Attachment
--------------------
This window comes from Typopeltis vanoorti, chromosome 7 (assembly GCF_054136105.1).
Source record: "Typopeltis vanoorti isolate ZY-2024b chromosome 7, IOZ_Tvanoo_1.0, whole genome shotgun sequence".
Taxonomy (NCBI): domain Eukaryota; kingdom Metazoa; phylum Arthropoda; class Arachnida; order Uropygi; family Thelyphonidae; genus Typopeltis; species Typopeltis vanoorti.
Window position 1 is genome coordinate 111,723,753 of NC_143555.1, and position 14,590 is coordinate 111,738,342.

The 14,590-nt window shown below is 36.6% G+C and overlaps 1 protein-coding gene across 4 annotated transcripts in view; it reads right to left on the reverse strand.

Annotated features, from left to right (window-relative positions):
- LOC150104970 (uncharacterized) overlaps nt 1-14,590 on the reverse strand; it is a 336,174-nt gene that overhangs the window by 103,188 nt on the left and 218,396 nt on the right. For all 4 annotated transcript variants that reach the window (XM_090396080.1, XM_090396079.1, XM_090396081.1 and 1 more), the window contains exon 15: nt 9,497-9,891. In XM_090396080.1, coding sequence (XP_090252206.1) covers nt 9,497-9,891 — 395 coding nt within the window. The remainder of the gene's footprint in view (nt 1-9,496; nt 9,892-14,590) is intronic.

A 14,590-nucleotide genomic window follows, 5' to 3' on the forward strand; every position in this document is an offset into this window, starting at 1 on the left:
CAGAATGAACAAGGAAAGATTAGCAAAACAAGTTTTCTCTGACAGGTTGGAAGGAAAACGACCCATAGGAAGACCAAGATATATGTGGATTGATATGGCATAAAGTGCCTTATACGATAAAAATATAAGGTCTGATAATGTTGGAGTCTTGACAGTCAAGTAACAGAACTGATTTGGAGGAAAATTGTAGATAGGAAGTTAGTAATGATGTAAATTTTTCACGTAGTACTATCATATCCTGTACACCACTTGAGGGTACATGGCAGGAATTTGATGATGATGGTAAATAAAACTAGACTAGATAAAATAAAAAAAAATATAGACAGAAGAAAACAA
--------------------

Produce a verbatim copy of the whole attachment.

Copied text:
This window comes from Typopeltis vanoorti, chromosome 7 (assembly GCF_054136105.1).
Source record: "Typopeltis vanoorti isolate ZY-2024b chromosome 7, IOZ_Tvanoo_1.0, whole genome shotgun sequence".
Taxonomy (NCBI): domain Eukaryota; kingdom Metazoa; phylum Arthropoda; class Arachnida; order Uropygi; family Thelyphonidae; genus Typopeltis; species Typopeltis vanoorti.
Window position 1 is genome coordinate 111,723,753 of NC_143555.1, and position 14,590 is coordinate 111,738,342.

The 14,590-nt window shown below is 36.6% G+C and overlaps 1 protein-coding gene across 4 annotated transcripts in view; it reads right to left on the reverse strand.

Annotated features, from left to right (window-relative positions):
- LOC150104970 (uncharacterized) overlaps nt 1-14,590 on the reverse strand; it is a 336,174-nt gene that overhangs the window by 103,188 nt on the left and 218,396 nt on the right. For all 4 annotated transcript variants that reach the window (XM_090396080.1, XM_090396079.1, XM_090396081.1 and 1 more), the window contains exon 15: nt 9,497-9,891. In XM_090396080.1, coding sequence (XP_090252206.1) covers nt 9,497-9,891 — 395 coding nt within the window. The remainder of the gene's footprint in view (nt 1-9,496; nt 9,892-14,590) is intronic.

A 14,590-nucleotide genomic window follows, 5' to 3' on the forward strand; every position in this document is an offset into this window, starting at 1 on the left:
CAGAATGAACAAGGAAAGATTAGCAAAACAAGTTTTCTCTGACAGGTTGGAAGGAAAACGACCCATAGGAAGACCAAGATATATGTGGATTGATATGGCATAAAGTGCCTTATACGATAAAAATATAAGGTCTGATAATGTTGGAGTCTTGACAGTCAAGTAACAGAACTGATTTGGAGGAAAATTGTAGATAGGAAGTTAGTAATGATGTAAATTTTTCACGTAGTACTATCATATCCTGTACACCACTTGAGGGTACATGGCAGGAATTTGATGATGATGGTAAATAAAACTAGACTAGATAAAATAAAAAAAAATATAGACAGAAGAAAACAA